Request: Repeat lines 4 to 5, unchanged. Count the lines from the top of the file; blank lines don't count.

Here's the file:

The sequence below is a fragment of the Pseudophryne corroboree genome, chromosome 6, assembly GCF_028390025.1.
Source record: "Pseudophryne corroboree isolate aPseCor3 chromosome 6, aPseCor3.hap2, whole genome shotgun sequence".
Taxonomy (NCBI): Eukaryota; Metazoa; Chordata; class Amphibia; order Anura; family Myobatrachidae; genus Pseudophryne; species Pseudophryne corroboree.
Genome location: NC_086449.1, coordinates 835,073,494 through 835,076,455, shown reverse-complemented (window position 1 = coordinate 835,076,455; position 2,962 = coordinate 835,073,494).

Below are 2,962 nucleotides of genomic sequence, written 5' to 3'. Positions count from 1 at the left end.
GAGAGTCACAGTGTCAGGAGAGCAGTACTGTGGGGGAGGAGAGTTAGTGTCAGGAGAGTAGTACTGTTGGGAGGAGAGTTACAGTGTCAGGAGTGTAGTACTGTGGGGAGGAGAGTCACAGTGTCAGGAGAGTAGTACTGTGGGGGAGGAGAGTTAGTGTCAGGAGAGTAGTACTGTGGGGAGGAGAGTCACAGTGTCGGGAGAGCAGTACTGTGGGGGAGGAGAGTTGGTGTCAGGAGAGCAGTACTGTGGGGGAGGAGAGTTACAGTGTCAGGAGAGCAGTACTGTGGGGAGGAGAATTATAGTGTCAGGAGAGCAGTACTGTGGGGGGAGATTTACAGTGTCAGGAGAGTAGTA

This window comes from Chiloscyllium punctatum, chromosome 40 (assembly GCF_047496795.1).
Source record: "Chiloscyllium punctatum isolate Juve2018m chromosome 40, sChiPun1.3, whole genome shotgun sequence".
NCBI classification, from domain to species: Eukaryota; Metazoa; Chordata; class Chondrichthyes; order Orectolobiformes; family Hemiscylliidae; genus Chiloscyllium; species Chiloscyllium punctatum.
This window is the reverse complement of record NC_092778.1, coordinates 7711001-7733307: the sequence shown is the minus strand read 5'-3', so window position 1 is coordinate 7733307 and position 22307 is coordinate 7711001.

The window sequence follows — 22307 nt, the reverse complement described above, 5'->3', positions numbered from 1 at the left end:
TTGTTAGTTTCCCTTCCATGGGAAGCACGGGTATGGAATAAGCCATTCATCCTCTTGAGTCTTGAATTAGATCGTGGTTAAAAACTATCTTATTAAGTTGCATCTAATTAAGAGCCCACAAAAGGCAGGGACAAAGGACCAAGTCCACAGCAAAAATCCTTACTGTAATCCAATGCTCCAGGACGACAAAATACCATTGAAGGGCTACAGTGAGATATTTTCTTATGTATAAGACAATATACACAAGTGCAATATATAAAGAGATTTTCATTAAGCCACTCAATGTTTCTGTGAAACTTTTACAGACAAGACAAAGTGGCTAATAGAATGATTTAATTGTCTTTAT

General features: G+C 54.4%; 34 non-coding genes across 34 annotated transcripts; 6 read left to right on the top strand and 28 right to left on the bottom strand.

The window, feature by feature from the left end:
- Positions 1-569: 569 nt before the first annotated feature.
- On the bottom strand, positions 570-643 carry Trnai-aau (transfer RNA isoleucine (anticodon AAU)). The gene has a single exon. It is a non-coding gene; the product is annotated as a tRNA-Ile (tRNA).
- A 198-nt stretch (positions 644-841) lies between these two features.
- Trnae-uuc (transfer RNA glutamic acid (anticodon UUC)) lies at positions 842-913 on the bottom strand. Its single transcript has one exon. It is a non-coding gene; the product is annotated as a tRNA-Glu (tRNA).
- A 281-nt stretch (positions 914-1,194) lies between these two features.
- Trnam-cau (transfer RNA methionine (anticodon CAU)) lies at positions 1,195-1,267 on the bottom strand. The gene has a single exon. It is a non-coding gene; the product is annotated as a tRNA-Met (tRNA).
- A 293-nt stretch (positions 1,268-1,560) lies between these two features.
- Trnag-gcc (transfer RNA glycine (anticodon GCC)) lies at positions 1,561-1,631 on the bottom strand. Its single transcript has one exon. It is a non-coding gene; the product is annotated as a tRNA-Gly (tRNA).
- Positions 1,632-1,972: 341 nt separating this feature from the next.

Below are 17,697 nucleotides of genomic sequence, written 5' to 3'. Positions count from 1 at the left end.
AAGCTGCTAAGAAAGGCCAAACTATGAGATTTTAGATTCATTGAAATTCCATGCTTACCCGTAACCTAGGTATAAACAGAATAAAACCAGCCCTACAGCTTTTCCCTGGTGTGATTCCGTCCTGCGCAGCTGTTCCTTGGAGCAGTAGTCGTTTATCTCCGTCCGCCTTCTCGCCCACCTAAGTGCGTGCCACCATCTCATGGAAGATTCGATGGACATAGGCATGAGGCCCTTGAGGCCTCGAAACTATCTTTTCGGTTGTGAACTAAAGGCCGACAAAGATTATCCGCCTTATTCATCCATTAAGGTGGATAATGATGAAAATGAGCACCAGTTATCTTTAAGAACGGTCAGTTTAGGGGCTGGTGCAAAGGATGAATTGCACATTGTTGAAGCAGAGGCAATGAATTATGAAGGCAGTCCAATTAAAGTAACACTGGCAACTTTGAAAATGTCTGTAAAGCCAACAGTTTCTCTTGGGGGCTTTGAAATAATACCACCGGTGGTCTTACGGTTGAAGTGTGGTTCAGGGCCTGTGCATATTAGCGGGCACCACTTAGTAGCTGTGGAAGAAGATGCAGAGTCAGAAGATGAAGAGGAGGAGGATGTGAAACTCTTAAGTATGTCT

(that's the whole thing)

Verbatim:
Genome location: NC_086449.1, coordinates 835,073,494 through 835,076,455, shown reverse-complemented (window position 1 = coordinate 835,076,455; position 2,962 = coordinate 835,073,494).

Below are 2,962 nucleotides of genomic sequence, written 5' to 3'. Positions count from 1 at the left end.